by Mark Vinkovits, Marco Jahn and René Reiners
Information and communication technology (ICT) is becoming a key factor to develop green and sustainable applications within Smart City scenarios. Effective management of resources, gathering and interpreting data as well as ecological considerations are prerequisites for realizing the vision of smart cities. The two European FP7 projects ALMANAC and DIMMER address these issues by providing a generic, flexible and quickly customizable platform for application development.
A Smart City service Platform (SCP) for application design and implementation needs to collect, aggregate, and analyse real-time or near real-time data from, e.g., appliances, sensors and actuators or smart meters that have been deployed to implement processes running over a pervasive data communication network. The platform must allow decision support, and implement an intelligent control of devices through an M2M network as well as the management of local installations. The FP7 project ALMANAC combines real-life validations with simulation techniques leading to large-scale hybrid simulations that allow to test the entire system and simulate critical loads conditions within large scale deployments.
ALMANAC focuses on the development of integrated cross-application information systems. A service delivery platform with corresponding technology solutions integrates Internet of Things (IoT) edge networks with communication access for green and sustainable applications. The developed services contain management of public and private network access - containing Telco M2M infrastructure, common abstraction of resources, handling of gathering latest and historical values of heterogeneous information sources, and reuse of data models provided by individual applications. The ALMANAC architecture has been designed to emphasize these services, which are then demonstrated through three example applications: Waste management, water management, and citizen engagement.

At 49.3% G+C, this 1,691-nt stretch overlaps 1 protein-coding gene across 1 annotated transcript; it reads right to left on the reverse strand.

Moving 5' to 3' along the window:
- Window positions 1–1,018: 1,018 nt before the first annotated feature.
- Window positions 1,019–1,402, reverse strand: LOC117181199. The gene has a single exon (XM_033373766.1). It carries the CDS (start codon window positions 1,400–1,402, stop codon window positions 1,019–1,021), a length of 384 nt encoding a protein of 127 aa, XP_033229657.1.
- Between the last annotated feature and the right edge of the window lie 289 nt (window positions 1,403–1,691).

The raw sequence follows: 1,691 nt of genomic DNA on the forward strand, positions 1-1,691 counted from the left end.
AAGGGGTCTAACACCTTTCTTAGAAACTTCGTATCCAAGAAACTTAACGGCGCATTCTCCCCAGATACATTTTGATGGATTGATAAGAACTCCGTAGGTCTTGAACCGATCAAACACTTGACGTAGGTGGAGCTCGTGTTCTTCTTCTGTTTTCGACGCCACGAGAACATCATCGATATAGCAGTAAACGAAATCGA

The four main services for the SCP that were indicated as initial starting points cover interoperability over devices, such that applications can make use of any protocol over a uniform web-service based interface. Service virtuality makes it possible to overcome physical network boundaries and to simplify application design. Composing rules and data caches help to define thresholds and detect trends when concrete values are not needed or their retrieval takes too long for the current use case. Privacy policies of individual providers enforce applications to only access data and functionalities for which they have explicit access rights.